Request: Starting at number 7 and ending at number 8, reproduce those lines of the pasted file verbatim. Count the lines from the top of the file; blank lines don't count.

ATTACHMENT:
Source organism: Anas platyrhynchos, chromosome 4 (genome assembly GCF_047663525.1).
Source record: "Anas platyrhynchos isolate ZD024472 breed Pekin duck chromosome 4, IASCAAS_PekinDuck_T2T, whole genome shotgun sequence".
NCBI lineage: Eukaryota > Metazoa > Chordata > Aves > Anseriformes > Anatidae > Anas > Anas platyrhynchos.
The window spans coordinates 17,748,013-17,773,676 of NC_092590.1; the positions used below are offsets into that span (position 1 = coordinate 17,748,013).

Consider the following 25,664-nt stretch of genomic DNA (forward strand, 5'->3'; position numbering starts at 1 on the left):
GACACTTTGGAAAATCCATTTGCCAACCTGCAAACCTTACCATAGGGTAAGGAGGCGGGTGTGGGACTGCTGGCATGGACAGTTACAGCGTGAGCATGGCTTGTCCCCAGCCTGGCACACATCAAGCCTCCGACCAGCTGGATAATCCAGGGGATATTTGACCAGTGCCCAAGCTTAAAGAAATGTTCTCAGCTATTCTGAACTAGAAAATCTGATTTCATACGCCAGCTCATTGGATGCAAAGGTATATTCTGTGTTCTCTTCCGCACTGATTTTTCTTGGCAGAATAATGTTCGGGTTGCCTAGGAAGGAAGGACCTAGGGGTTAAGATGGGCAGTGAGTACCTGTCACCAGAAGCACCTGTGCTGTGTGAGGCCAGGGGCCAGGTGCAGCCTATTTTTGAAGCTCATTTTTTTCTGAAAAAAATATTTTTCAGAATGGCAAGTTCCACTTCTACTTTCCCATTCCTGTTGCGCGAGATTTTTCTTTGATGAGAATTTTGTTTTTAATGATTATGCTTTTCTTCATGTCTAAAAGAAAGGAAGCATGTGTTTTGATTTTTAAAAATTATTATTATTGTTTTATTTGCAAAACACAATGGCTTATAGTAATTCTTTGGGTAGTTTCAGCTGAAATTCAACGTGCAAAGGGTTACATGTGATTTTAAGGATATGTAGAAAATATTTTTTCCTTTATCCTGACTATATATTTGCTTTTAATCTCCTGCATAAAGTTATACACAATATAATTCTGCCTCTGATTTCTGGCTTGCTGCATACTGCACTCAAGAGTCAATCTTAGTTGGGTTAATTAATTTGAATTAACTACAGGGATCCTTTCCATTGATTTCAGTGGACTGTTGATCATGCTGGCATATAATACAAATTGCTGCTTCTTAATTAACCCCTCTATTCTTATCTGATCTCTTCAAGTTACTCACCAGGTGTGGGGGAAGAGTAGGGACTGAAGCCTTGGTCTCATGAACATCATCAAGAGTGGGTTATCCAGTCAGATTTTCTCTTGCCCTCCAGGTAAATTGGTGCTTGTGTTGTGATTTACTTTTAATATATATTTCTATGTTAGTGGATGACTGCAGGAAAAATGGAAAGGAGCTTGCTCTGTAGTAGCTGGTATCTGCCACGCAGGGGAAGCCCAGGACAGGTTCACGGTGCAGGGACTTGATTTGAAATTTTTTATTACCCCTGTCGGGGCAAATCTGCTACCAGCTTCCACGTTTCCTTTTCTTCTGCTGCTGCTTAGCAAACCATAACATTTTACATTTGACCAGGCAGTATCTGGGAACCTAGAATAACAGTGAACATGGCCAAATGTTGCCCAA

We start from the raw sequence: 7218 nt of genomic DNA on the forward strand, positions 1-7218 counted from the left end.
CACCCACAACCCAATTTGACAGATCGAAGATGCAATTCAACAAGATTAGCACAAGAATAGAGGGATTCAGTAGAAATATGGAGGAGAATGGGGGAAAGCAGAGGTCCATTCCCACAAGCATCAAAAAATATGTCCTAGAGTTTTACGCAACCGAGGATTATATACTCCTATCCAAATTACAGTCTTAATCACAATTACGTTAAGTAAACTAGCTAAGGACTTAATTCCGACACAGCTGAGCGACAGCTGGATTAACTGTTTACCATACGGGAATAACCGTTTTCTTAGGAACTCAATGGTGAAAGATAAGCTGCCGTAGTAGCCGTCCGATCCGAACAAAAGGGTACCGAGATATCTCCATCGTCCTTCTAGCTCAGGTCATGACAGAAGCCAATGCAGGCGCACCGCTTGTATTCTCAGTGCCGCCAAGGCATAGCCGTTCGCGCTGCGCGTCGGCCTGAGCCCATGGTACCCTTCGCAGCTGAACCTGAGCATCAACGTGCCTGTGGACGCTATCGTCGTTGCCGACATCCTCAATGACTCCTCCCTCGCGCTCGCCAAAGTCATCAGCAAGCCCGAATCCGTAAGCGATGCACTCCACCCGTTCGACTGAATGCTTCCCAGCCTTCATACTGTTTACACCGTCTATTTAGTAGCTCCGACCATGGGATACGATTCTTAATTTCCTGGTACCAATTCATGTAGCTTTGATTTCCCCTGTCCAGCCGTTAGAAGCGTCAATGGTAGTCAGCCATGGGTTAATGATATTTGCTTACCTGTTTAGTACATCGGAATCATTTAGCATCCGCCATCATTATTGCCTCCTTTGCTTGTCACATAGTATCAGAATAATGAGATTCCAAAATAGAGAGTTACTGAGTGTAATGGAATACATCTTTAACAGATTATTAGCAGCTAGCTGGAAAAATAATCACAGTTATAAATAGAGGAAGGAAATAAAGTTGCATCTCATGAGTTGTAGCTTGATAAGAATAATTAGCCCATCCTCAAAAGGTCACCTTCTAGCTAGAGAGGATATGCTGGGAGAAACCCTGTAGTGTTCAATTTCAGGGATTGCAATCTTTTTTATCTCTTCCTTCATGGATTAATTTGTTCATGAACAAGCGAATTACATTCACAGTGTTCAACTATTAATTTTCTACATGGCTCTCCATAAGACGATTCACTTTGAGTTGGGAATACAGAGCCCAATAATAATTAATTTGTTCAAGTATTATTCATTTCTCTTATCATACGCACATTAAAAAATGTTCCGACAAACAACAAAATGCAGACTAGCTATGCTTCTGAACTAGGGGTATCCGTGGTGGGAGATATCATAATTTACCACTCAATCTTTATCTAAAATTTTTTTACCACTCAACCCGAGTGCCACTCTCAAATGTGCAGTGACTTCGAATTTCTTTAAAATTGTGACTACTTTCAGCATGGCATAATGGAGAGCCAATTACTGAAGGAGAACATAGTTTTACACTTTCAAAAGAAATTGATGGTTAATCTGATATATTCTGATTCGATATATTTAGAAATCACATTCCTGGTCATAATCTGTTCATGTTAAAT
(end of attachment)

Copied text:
We start from the raw sequence: 7218 nt of genomic DNA on the forward strand, positions 1-7218 counted from the left end.
CACCCACAACCCAATTTGACAGATCGAAGATGCAATTCAACAAGATTAGCACAAGAATAGAGGGATTCAGTAGAAATATGGAGGAGAATGGGGGAAAGCAGAGGTCCATTCCCACAAGCATCAAAAAATATGTCCTAGAGTTTTACGCAACCGAGGATTATATACTCCTATCCAAATTACAGTCTTAATCACAATTACGTTAAGTAAACTAGCTAAGGACTTAATTCCGACACAGCTGAGCGACAGCTGGATTAACTGTTTACCATACGGGAATAACCGTTTTCTTAGGAACTCAATGGTGAAAGATAAGCTGCCGTAGTAGCCGTCCGATCCGAACAAAAGGGTACCGAGATATCTCCATCGTCCTTCTAGCTCAGGTCATGACAGAAGCCAATGCAGGCGCACCGCTTGTATTCTCAGTGCCGCCAAGGCATAGCCGTTCGCGCTGCGCGTCGGCCTGAGCCCATGGTACCCTTCGCAGCTGAACCTGAGCATCAACGTGCCTGTGGACGCTATCGTCGTTGCCGACATCCTCAATGACTCCTCCCTCGCGCTCGCCAAAGTCATCAGCAAGCCCGAATCCGTAAGCGATGCACTCCACCCGTTCGACTGAATGCTTCCCAGCCTTCATACTGTTTACACCGTCTATTTAGTAGCTCCGACCATGGGATACGATTCTTAATTTCCTGGTACCAATTCATGTAGCTTTGATTTCCCCTGTCCAGCCGTTAGAAGCGTCAATGGTAGTCAGCCATGGGTTAATGATATTTGCTTACCTGTTTAGTACATCGGAATCATTTAGCATCCGCCATCATTATTGCCTCCTTTGCTTGTCACATAGTATCAGAATAATGAGATTCCAAAATAGAGAGTTACTGAGTGTAATGGAATACATCTTTAACAGATTATTAGCAGCTAGCTGGAAAAATAATCACAGTTATAAATAGAGGAAGGAAATAAAGTTGCATCTCATGAGTTGTAGCTTGATAAGAATAATTAGCCCATCCTCAAAAGGTCACCTTCTAGCTAGAGAGGATATGCTGGGAGAAACCCTGTAGTGTTCAATTTCAGGGATTGCAATCTTTTTTATCTCTTCCTTCATGGATTAATTTGTTCATGAACAAGCGAATTACATTCACAGTGTTCAACTATTAATTTTCTACATGGCTCTCCATAAGACGATTCACTTTGAGTTGGGAATACAGAGCCCAATAATAATTAATTTGTTCAAGTATTATTCATTTCTCTTATCATACGCACATTAAAAAATGTTCCGACAAACAACAAAATGCAGACTAGCTATGCTTCTGAACTAGGGGTATCCGTGGTGGGAGATATCATAATTTACCACTCAATCTTTATCTAAAATTTTTTTACCACTCAACCCGAGTGCCACTCTCAAATGTGCAGTGACTTCGAATTTCTTTAAAATTGTGACTACTTTCAGCATGGCATAATGGAGAGCCAATTACTGAAGGAGAACATAGTTTTACACTTTCAAAAGAAATTGATGGTTAATCTGATATATTCTGATTCGATATATTTAGAAATCACATTCCTGGTCATAATCTGTTCATGTTAAAT